“We’re in a bit of a new world,” admitted author Peter Bane, Bloomington, to about 50 attending the seventh annual Food and Growers Association of Laughery Valley and Environs conference Feb. 9. They came to the Batesville Intermediate School cafeteria to learn about “Growing in Challenging Conditions.”
Climate and energy challenges will be “the story of the next era we’re entering into.”
Bane was invited because the longtime editor of Permaculture Activist is an expert on the practice, which is modeled from natural ecosystems and emphasizes patterns of landscape, function and species assemblies.
Farmers and gardeners now contend with “too much heat because of the addition of carbon dioxide to the atmosphere. That’s probably why we had this roller-coaster winter – deep cold and then warm.”
Weather is more variable than in the past. “We can’t necessarily count on the same progression of seasons. Last year’s March got into the 80s very early and stayed hot, then we saw some frost after that. It’s pretty hard for plants to figure out what to do.”
Bane pointed out, “Heat brings with it drought ... 63 percent of the country was in extreme drought” in 2012.
As climate shifts, the “delicate coordination between pests and pest predators” is upset.
The speaker reported, “We have to re-stabilize the climate. That requires a lot of people to cooperate, but we can do our part” by reducing fossil fuel use. He urged listeners to advocate at city council, school board, neighbor and church meetings.
“The longer-term solution is to address where that carbon got into the atmosphere.” Carbon in the soil was reduced when it was plowed and forests were cut down. “There are ways to put the carbon back in the soil. Farmers are poised to become the heroes of the future.”
They must “not only grow crops, but grow and build soil .... to farm successfully.”
The Earth Haven Ecovillage co-founder suggested planting perennial trees and shrubs around fields or in rows between crops, called alley cropping. They can provide shade and wind breaks for crops, plus attract wildlife and pest predators to lessen destructive pests.
“We need to figure out how we can use plants and animals together.” He reported Joel Salatin, who owns 550-acre Polyface Farm in Virginia, went from 1 to 8 percent nutrients in his soil by rotating animals in fields. Cows are moved from one pasture to another. Then chickens in portable coops are moved in behind them, where they dig through manure to eat protein-rich fly larvae while further fertilizing the fields with their droppings.
Purdue University researchers are experimenting with growing corn between black walnut trees, which release nitrogen in the soil to fertilize crops. Other “nitrogen fixers” Bane recommends planting are two shrubs: amorpha, an indigo bush; or goumi, an Asian bush that bears small fruits; or any of four trees: mimosa; redbud; black locust; or paulownia, also known as Japanese princess, a quick grower that produces high-value cabinetry wood.
George Schewe, Dillsboro, was concerned that as trees planted for alley cropping grew, crops would be crowded out. Bane recommended pruning and allowing enough space for trees to spread. When asked what trees he would plant, the speaker said black walnuts are compatible with grains and legumes and “if you’re growing black locusts, there are your fence posts.”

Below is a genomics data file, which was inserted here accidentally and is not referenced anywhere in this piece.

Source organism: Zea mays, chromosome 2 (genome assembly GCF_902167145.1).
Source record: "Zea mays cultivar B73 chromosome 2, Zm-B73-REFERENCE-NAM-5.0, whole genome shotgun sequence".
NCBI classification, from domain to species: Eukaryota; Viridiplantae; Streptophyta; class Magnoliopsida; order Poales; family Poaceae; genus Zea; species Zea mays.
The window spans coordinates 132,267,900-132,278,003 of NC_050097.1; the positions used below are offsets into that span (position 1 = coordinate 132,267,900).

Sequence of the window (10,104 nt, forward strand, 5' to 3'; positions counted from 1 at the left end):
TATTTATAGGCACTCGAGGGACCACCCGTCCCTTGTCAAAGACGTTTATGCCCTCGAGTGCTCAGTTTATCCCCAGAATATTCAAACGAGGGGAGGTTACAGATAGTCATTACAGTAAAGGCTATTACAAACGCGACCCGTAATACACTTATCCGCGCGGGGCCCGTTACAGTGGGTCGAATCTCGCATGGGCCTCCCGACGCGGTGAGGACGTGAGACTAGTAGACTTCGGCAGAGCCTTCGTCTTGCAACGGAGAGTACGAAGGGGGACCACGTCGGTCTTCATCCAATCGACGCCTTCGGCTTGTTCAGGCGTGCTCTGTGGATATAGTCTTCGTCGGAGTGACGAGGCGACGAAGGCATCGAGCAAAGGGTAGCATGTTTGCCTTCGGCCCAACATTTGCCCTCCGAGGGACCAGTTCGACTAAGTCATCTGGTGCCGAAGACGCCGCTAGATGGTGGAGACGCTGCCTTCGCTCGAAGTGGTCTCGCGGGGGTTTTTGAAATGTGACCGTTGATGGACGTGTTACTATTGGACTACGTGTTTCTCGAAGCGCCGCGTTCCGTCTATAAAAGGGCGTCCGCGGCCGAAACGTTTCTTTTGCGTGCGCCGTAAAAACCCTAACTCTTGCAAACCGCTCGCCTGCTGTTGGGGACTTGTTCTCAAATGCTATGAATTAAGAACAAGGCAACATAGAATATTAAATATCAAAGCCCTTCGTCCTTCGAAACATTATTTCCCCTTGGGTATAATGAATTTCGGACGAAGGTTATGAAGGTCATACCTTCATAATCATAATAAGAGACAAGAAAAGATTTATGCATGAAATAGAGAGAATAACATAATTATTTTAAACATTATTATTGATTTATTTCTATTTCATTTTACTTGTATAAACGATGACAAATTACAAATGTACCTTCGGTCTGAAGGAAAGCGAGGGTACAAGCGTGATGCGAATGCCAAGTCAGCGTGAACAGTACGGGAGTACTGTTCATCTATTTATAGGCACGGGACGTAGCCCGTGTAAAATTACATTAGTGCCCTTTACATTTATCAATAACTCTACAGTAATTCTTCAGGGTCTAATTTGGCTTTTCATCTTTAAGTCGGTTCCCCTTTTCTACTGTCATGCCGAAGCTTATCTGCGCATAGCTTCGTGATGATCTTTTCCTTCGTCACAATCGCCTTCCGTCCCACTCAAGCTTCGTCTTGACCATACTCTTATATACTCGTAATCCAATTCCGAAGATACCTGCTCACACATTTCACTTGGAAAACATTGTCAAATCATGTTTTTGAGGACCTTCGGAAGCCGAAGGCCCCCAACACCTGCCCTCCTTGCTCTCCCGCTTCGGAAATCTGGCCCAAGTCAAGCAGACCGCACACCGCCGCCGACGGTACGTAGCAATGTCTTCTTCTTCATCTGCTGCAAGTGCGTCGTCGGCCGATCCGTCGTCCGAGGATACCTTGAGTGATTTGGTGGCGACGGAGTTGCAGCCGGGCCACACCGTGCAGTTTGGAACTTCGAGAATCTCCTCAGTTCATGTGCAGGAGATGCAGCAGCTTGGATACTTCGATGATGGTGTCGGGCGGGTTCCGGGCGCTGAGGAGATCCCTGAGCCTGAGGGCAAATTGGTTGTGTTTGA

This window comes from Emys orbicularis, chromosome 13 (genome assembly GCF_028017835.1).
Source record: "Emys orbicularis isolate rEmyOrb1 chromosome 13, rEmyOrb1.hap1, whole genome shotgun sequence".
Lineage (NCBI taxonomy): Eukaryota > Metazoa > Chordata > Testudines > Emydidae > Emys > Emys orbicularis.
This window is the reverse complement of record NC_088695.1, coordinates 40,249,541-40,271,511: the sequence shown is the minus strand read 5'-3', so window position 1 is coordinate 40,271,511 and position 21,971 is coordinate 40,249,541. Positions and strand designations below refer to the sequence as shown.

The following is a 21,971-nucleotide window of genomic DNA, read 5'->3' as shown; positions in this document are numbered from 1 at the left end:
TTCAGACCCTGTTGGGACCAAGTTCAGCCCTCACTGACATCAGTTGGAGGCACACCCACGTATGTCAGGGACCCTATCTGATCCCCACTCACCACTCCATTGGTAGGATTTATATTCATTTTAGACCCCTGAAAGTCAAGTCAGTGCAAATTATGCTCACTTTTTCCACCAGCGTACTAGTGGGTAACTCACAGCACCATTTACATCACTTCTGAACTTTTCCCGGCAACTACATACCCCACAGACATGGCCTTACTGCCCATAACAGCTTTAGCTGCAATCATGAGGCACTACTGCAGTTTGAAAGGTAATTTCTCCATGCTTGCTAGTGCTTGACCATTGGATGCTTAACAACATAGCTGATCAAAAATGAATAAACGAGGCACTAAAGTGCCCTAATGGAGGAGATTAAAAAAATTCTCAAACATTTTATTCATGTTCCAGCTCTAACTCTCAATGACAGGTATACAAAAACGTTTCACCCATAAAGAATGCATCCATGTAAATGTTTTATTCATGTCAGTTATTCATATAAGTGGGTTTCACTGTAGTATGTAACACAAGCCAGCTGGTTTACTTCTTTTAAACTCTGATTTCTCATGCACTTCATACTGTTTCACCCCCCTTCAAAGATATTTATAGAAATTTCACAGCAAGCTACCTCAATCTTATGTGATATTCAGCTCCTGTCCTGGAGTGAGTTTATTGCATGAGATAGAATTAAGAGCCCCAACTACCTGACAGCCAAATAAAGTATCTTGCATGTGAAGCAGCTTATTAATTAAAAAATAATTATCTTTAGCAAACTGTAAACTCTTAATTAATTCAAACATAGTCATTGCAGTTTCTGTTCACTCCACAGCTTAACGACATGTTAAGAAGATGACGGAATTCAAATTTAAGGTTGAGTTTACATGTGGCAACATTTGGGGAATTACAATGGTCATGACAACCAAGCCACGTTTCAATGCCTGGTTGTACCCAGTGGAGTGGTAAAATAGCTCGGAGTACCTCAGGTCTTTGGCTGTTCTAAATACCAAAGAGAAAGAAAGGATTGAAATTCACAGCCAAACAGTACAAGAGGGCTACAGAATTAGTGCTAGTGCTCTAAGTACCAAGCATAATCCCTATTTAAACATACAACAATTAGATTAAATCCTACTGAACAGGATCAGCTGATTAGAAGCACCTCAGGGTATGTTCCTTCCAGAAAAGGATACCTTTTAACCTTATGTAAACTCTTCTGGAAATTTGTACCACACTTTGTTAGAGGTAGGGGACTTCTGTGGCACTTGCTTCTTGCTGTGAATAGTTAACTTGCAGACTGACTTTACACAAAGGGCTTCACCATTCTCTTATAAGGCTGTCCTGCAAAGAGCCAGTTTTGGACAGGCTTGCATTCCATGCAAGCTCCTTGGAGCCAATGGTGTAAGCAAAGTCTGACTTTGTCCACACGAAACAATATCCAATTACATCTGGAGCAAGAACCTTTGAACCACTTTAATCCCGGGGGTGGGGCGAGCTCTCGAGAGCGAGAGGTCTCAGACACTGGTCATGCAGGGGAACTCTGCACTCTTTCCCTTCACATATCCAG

Pampering plants, while time consuming, can produce better results. Because “heavy rain causes rot in tomato crops, plastic covers can help prevent that.” He also suggested using shade cloths and even greenhouses to keep the growing environment cooler in the summer.
Bane, who has been known to water his microfarm at midnight, said growers need to use that resource more wisely. “Shape the land to hold water. Start at the top of the watershed .... Manage runoff” by creating ponds for rain to flow into. Later, it can be pumped to parched fields.
Soil has to be made more porous so rain can infiltrate it. While the tendency of farmers has been to plow and aerate claylike soil, that packs down the earth. Instead, Bane suggested using plant roots and soil organisms, such as worms, to help the ground become more permeable. The deep roots of some plants, such as daikon radishes, even dead, can create underground channels for moisture if left undisturbed.
Larry Stosman of Growers Tools, Cincinnati, asked, “Can permaculture be used on an industrial scale?” Bane replied many of the guidelines are more practical for small farmers and gardeners.
Producers with many acres should “shy away from intense chemical usage and genetic modification.” He maintained chemicals are ineffective, expensive and dangerous. Farmers lost 7 percent of their crops in 1950, lower than today’s 13 percent, according to him. “You have to wonder ... (are chemicals) actually effective?”
“Over the long term, I think we’re going to see smaller farms re-emerge. In 20 years, we’ll need more people on the farm because we’ll have to do more things by hand.”
“Our moment is coming,” he promised attendees. “We need more young people” in agriculture. “This is what we’re going to do with the unemployed. We’re at the tipping point.”
DEALING WITH DROUGHT
• Keep a weather log and follow regional statistics to assess baselines and emerging trends.
• Store as much water as you can and have more than one source of supply.
• Feed soil and keep it covered.
• Cluster and layer plantings. Put small plants in the shade of big ones to protect from frost and sun.
• When water must be rationed, apply limited amounts regularly. Favor long-lived or high-value plantings that have a chance.
• Use the cooler seasons to grow more annuals.
• Adapt by choosing a variety of crops, including those that tolerate high heat.
• Consider installing drip irrigation and monitor water consumption closely.
• FGA’s mission is “to build a regional food system that is sustainable, healthful and just,” reports President Kathy Cooley. Info: www.foodandgrowers.org.